Greeks and Romans were avid observers in art and text of departures among foreigners (allophyloi, alienigeni) from their own somatic norms. But it is difficult to discern any lasting ascription of ...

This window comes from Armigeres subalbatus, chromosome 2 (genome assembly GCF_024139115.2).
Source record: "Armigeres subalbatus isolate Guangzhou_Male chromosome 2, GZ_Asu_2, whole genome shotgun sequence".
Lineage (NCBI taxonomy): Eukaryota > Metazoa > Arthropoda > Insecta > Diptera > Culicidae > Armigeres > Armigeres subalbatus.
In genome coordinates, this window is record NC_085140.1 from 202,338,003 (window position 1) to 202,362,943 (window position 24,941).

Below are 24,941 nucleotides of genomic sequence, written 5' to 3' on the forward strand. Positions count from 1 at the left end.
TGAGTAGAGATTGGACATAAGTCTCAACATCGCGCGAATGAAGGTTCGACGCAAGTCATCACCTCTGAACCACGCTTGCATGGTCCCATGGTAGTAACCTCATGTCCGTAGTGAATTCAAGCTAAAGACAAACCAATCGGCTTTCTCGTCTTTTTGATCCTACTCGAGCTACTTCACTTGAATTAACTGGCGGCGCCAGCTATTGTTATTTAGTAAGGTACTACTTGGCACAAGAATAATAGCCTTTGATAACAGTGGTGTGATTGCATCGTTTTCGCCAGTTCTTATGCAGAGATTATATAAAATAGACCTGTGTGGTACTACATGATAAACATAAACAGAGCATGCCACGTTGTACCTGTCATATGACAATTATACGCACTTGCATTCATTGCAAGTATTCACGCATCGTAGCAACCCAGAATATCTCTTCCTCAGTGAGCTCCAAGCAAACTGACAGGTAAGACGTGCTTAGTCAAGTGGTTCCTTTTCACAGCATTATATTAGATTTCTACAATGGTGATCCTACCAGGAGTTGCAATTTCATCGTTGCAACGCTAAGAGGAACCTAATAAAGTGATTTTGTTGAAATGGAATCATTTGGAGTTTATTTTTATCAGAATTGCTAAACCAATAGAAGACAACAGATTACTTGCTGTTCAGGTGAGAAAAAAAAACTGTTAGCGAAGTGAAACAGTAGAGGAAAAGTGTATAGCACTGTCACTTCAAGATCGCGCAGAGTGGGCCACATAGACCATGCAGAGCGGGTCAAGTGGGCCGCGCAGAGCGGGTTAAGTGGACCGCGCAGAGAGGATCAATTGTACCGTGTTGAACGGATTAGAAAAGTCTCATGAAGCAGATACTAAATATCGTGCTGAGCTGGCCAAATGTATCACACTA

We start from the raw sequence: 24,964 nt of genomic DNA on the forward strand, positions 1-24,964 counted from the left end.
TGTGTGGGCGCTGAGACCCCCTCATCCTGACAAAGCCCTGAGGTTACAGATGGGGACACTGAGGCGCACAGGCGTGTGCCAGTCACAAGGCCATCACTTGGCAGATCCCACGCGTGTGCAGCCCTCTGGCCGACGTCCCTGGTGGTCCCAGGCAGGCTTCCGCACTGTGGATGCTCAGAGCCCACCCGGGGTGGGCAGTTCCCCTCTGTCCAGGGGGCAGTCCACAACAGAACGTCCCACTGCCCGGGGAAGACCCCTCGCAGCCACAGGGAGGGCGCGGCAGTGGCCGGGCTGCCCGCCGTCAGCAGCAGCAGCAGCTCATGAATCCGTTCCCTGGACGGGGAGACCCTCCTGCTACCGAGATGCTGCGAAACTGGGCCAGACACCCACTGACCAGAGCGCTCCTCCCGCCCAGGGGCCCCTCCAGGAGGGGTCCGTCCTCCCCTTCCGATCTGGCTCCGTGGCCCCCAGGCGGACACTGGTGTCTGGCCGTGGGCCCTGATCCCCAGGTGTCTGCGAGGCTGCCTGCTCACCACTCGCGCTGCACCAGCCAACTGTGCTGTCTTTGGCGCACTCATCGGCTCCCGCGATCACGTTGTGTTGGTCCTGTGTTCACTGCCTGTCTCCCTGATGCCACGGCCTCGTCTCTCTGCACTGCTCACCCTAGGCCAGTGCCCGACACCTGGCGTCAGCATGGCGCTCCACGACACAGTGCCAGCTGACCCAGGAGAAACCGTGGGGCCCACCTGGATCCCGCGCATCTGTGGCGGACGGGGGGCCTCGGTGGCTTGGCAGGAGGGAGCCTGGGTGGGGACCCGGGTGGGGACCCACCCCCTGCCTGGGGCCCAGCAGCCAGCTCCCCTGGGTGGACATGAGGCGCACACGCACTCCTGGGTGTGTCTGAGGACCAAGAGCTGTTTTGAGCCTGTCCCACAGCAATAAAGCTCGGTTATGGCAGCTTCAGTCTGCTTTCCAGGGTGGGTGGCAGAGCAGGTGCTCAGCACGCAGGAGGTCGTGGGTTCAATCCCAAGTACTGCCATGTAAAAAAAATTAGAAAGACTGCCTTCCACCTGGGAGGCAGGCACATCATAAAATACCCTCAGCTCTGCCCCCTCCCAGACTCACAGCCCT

Greeks and Romans were avid observers in art and text of departures among foreigners (allophyloi, alienigeni) from their own somatic norms. But it is difficult to discern any lasting ascription of general inferiority to any ethnic group in antiquity solely on the basis of body-type. The explanation is partly conceptual: although *Aristotle realized that pigmentation was biologically transmitted (Gen. an. 1. 18, 722a; see embryology), popular *anthropology understood cultural variation among humankind in terms, not of nature (i.e. heredity), but nurture, and specifically environment (thus the Hippocratic Air, Waters, Places 12. 17–24; see hippocrates (2)), which shaped ‘customs, appearance and colour’ (Polyb. 4. 21), the sunny south generating blackness, the north ‘glacial whiteness’ (Plin. HN 2. 80. 189); thus, as *Strabo implies, it was only their poor soil which debarred the Arians of E. Iran from the pleasures of civilization (25. 32). Although profoundly ethnocentric and, along the way, idealizing one somatic norm (Graeco-Roman) over others, this outlook none the less inhibited the emergence of ‘white’ as a privileged somatic category (with ‘black’ as its antithesis), as did the fact that both Greeks and Romans defined themselves in opposition to a cultural construct, the *barbarian, which embraced mainly peoples of similarly pale skin-tone.Less